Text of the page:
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Heads Up! FREE Online Training for Youth Sports Coaches

Learn How to Help Take Concussions Out of Play

As a coach your top priority is keeping your athletes safe and preparing them for the future—both on and off the field. So you may be wondering:

  • How Can I Recognize a Possible Concussion?
  • What Should I Do if I Suspect an Athlete Has a Concussion?
  • How Can I Help Prevent or Prepare for Concussions?

heads up training logoGood news! The Centers for Disease Control and Prevention (CDC) and its partners have developed the FREE Heads Up: Concussion in Youth Sports online training for coaches that can help answer these questions.

You can be prepared for the new season in less than 30 minutes. Simply go online and take the self-guided training. Once you complete the training and quiz, you can print out a certificate, making it easy to show your league or school you are ready for the season.

Complete the FREE training today by visiting: www.cdc.gov/Concussion.

We can help athletes stay active and healthy by knowing the facts about concussion and when it is safe for athletes to return to play.


Reduce the Incidence and Effects of Concussion

The Facts: A concussion is a brain injury caused by a bump or blow to the head that can change the way your brain normally works. Even what seems to be a mild bump or blow to the head can be serious.

A repeat concussion that happens before the brain fully recovers from the first can result in brainswelling, permanent brain damage, and even death. This is called “second impact syndrome.”

brain injury association sports and concussion graphic



Athletes often return to competition too soon following concussions. Repeated concussions that occur without full recovery from one to the next can result in potentially fatal brain swelling, called second-impact syndrome. Repeated concussions over time can also result in permanently impaired thought processes and slowed reaction times.

A major misconception is that a concussion only occurs when an athlete is knocked out. However, the hallmarks of concussion are confusion and amnesia, usually without a preceding loss of consciousness. The signs and symptoms of concussion may be immediate or may gradually evolve over several minutes after the head trauma (See Concussion Signs & Symptoms).

Due to the possibility for serious medical complications, any athlete who loses consciousness or has persistent confusion should be evaluated in an emergency department. Those athletes whose symptoms seem to have resolved may be observed at home by a parent, but the athlete should be awakened from sleep every two hours and should avoid strenuous activity for at least 24 hours (See Emergency Symptoms).

Athletes may experience physical, emotional or cognitive symptoms that gradually taper in severity over hours, days, weeks, or even months after a concussion. These post-concussion symptoms can include:

✓ Headache

✓ Dizziness

✓ Problems sleeping

✓ Imbalance/incoordination

✓ Fatigue

✓ Sensitivity to light or noise

✓ Difficulty remembering or concentrating

✓ Difficulty thinking clearly

✓ Word-finding difficulty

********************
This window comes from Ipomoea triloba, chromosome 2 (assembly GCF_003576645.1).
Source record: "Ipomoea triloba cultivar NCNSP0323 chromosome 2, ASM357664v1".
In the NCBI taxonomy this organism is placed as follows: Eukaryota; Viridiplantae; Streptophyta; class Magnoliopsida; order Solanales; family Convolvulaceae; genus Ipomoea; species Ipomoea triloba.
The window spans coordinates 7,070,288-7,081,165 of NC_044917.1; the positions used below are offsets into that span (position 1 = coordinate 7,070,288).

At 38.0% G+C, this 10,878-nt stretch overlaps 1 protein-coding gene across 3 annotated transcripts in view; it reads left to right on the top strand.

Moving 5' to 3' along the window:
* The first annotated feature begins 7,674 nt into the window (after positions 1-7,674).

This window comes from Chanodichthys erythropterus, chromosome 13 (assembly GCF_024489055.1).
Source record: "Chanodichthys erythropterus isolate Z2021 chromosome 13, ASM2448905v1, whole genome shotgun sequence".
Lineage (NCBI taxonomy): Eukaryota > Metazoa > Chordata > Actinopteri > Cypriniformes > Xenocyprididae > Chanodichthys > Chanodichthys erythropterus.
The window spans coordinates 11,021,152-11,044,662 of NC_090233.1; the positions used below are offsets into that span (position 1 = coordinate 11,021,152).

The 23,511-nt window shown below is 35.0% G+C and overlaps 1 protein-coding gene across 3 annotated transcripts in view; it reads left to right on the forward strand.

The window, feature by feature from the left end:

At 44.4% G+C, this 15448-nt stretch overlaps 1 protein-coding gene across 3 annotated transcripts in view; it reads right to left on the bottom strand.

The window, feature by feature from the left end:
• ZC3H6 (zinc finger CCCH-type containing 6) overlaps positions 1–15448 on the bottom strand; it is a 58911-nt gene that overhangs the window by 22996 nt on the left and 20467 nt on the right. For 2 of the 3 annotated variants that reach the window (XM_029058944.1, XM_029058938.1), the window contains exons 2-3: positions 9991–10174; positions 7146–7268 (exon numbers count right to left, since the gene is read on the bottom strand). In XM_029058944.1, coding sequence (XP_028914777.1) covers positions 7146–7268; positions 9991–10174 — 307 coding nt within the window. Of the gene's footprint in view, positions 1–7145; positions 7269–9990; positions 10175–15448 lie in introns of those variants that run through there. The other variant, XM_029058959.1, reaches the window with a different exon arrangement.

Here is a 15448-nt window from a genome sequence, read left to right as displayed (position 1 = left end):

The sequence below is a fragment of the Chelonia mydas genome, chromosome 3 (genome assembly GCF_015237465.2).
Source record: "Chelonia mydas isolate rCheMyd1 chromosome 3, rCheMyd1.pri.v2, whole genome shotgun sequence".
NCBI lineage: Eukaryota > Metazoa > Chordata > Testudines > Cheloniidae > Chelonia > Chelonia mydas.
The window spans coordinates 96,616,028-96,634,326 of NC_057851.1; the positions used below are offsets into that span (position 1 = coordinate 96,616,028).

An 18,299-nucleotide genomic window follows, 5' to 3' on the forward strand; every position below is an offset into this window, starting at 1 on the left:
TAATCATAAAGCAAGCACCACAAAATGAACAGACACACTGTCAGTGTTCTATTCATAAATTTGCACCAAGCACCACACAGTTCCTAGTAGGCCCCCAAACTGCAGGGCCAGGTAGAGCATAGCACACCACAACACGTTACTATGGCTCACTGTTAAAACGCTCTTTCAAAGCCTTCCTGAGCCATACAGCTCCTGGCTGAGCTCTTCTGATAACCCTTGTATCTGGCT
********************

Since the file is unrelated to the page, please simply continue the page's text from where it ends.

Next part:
✓ Irritability/moodiness/impulsiveness

✓ Feeling depressed or anxious

Any athlete having post-concussion symptoms should be evaluated and followed by a physician until all the symptoms resolve.

Read this comprehensive article on Concussions (Head Games) in Neurology Now Magazine

"The result? Some kids-especially boys-won't admit they've been injured because they don't want to appear weak or be taken out of games. Other kids, sometimes along with the adults supervising them, don't even realize they have had a concussion. They don't understand the connection between Sally's fall off the horse and the fact that she's having trouble in school, Dr. Kelly says. No one says, 'My God, this is a brain injury.'"


Click here to read the full article

Free CDC Tool Kits for Athletes, Parents, Coaches, Athletic Directors!!!

heads up youth sportsHeads Up: Concussion in Youth Sports

A concussion is a brain injury caused by a bump or blow to the head that can change the way your brain normally works. Even what seems to be a mild bump or blow to the head can be serious. As many as 3.8 million sports- and recreation-related concussions are estimated to occur in the United States each year.

To help ensure the health and safety of young athletes, CDC developed the “Heads Up: Concussion in Youth Sports” initiative to offer information about concussions—a type of traumatic brain injury—to coaches, parents, and athletes involved in youth sports. The “Heads Up” initiative provides important information on preventing, recognizing, and responding to a concussion. Click on the picture to view, download or order this tool kit from the CDC Website.


Heads Up: Free CDC Tool Kit on Concussion for High School Coaches!

heads up concussion logoConcussions can happen to any athlete—male or female—in any sport. Concussions are a type of traumatic brain injury (TBI), caused by a blow or jolt to the head that can range from mild to severe and can disrupt the way the brain normally works. Coaches, athletic directors and trainers play a key role in helping to prevent concussion and in managing it properly if it occurs.

To learn more about concussion or MTBI and/or for more information on CDC’s TBI-related educational materials, research, and programs, please visit CDC’s Injury Center on the Web at www.cdc.gov/injury. For questions, please contact CDC toll-free at 1-800-CDC-INFO (1-800-232-4636)

For more information on brain injury call our Toll-Free Helpline: 1-877-856-1772